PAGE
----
SAN FRANCISCO -- After a surprisingly smooth trip to Coors Field, the Pirates rolled past the Giants in a 10-5 victory on Thursday night at AT&T Park. It was the kind of complete effort that encapsulates their recent run into the National League Wild Card race.Right-hander Ivan Nova allowed only
SAN FRANCISCO -- After a surprisingly smooth trip to Coors Field, the Pirates rolled past the Giants in a 10-5 victory on Thursday night at AT&T Park. It was the kind of complete effort that encapsulates their recent run into the National League Wild Card race.
Right-hander Ivan Nova allowed only three hits and two walks over six innings. The bullpen didn't allow an earned run. Adam Frazier led the offensive attack from atop the lineup, and the middle of the order delivered three home runs. Since July 7, the Pirates have posted the NL's best record (20-9) and lowest staff ERA (3.05).
"It starts with pitching," said third baseman David Freese, who put the game out of reach with a three-run homer in the seventh inning. "Pitching makes the game go smoothly and makes the year go smoothly. It gives you a little flow. If we can get those timely hits and play some D, it'll work out. Our arms are doing great, and we're pumped about that."
The Pirates' rotation handled the hitter-friendly confines of Coors Field remarkably well earlier this week, allowing only seven runs in a series victory. Nova fared just as well in San Francisco's more spacious ballpark, which proved to be no problem for Pittsburgh's lineup.
Elias Diaz and Josh Bell powered the Pirates to an early lead, hitting back-to-back home runs on consecutive pitches from Giants left-hander Andrew Suarez in the second inning. Diaz fouled off four pitches and took two balls from Suarez before launching a 77.5-mph curveball into the left-field seats for his eighth home run of the season.
Bell then jumped on a first-pitch cutter from Suarez and crushed it 396 feet to left field with an exit velocity of 104.8 mph, according to Statcast™. It was Bell's seventh homer of the season and his first as a right-handed hitter.
"I haven't pulled a ball like that virtually all year," Bell said. "It's definitely a good sign I'm heading in the right direction."
That was enough for Nova, who moved his two-seam fastball around the strike zone and leaned on his curveball as he held the Giants hitless for four innings. Austin Slater led off the fifth with a single and scored on a triple by former Pirate Alen Hanson. Steven Duggar drove in Hanson with a one-out single to center, but Nova escaped the inning by inducing groundouts from ex-Pirates Gorkys Hernandez and Andrew McCutchen.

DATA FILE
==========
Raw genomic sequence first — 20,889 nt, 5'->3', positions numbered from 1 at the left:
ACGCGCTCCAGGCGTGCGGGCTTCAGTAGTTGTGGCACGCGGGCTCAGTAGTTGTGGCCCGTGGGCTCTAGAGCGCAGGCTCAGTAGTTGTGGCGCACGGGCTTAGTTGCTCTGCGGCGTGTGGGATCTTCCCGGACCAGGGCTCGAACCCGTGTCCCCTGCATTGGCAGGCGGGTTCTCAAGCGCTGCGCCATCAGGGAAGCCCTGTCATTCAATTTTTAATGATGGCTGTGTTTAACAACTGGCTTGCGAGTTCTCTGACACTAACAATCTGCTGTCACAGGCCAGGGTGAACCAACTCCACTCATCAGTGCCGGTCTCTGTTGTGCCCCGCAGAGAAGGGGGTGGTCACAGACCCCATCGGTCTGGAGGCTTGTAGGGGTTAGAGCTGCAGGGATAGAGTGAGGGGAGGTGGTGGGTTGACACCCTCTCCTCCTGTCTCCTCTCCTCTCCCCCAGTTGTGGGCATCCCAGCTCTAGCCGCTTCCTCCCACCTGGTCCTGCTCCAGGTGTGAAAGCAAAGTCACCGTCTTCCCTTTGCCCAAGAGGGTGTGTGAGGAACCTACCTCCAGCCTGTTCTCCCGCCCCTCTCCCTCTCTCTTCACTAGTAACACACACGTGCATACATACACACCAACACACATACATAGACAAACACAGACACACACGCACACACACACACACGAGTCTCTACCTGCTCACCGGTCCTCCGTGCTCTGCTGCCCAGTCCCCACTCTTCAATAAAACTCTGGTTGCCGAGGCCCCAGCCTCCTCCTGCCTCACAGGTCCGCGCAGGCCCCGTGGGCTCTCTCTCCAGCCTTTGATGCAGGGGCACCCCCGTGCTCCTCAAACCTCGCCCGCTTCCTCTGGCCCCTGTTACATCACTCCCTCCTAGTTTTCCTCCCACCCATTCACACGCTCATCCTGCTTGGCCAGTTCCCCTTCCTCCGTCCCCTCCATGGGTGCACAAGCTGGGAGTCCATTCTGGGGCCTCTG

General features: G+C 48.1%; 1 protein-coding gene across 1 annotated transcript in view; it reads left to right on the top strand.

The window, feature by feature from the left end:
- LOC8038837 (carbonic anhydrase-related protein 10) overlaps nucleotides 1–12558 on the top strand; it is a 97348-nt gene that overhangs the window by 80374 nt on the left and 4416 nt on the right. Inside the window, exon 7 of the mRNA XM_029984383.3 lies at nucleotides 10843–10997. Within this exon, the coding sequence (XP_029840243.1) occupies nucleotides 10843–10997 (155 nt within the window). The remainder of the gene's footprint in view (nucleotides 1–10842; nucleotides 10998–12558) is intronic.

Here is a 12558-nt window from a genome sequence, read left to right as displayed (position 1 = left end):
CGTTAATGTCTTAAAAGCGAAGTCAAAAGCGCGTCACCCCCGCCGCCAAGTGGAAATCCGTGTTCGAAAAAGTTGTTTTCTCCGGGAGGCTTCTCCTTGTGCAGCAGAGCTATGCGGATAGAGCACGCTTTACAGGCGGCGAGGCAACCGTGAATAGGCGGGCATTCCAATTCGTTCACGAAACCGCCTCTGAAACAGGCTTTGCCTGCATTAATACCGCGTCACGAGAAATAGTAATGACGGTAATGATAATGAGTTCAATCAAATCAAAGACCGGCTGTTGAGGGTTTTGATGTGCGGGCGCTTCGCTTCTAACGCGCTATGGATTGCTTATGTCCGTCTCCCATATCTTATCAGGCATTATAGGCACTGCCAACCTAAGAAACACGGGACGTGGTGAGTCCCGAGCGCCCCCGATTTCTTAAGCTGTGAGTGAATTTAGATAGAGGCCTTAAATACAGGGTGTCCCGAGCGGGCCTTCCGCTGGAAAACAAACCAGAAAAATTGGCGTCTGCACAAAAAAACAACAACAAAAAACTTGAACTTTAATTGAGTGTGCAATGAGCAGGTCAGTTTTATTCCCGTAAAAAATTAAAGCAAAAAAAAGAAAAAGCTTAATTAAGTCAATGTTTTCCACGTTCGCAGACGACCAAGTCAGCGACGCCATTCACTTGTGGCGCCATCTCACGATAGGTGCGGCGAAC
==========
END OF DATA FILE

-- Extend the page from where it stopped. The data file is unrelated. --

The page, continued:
With Richard Rodriguez warming up in the bullpen, Nova returned to pitch the sixth and worked around a two-out walk to complete his second quality start since the beginning of July.
"The sixth inning, when we needed a shutdown inning again, he came through and showed up," manager Clint Hurdle said.
Through four games of this road trip, Pittsburgh's starters have allowed seven earned runs in 27 innings. What's been their secret?
"We've got good starting pitching. Believe it or not, we do," Nova said. "We have some good guys capable of pitching the way that they've been pitching. You just want to follow their game."
The Pirates then pounced on the Giants' bullpen, capitalizing on a pair of errors to score five runs in the seventh inning and adding two more in the eighth as they pulled within four games of the second NL Wild Card spot.
"It seems like any inning, we can put the game out of reach," Bell said. "It's one of those things where you're just waiting for that spark."
MOMENTS THAT MATTERED
Two errors, five runs: The Pirates took advantage of the Giants' mistakes behind former Pittsburgh closer Mark Melancon and padded their lead in the seventh. Josh Harrison reached on an error by second baseman Joe Panik, and Jordy Mercer took second base on third baseman Evan Longoria's throwing error.
Frazier extended his hot streak with an RBI single to left; after another three-hit night, Frazier is batting .463 since being recalled from Triple-A Indianapolis on July 25. Then Gregory Polanco hit a bloop double to left that brought home Frazier, and Freese punctuated the rally with a three-run homer to left-center field, his ninth of the season and the 100th of his career.
"Getting this one tonight is huge," Freese said. "Always tough conditions, but we battled through it and got a W."
Right-hander Casey Sadler gave up three unearned runs on three hits in the ninth inning while making his first Major League appearance since April 12, 2015. It had been 1,215 days since Sadler's last big league outing, a spot start in Milwaukee in place of left-hander Francisco Liriano.
Sadler spent the rest of 2015 in Triple-A before undergoing Tommy John surgery, sitting out all of '16, working his way back through the Minors in '17 and reporting to Triple-A to start this season.
"We appreciate Casey," Hurdle said. "This has got to be a very special evening for him -- the fight, the perseverance, the resiliency to stay in the hunt then get back and contribute in a Major League game."
HE SAID IT
"That's a good feeling, I won't lie. You get close to 100, you start thinking about guys that hit 500. That's just nuts to think about the guys that can hit 500 homers. For a guy that pounds the ball into the ground, not too bad." -- Freese, on hitting his 100th career homer
Rookie right-hander Clay Holmes will join the Pirates' rotation on Friday night at AT&T Park to face the Giants at 10:15 p.m. ET. This will be Holmes' third Major League start and his first since July 14, when he threw six scoreless innings against the Brewers. Lefty Derek Holland will start for San Francisco.
Adam Berry has covered the Pirates for MLB.com since 2015. Follow him on Twitter and Facebook and read his blog.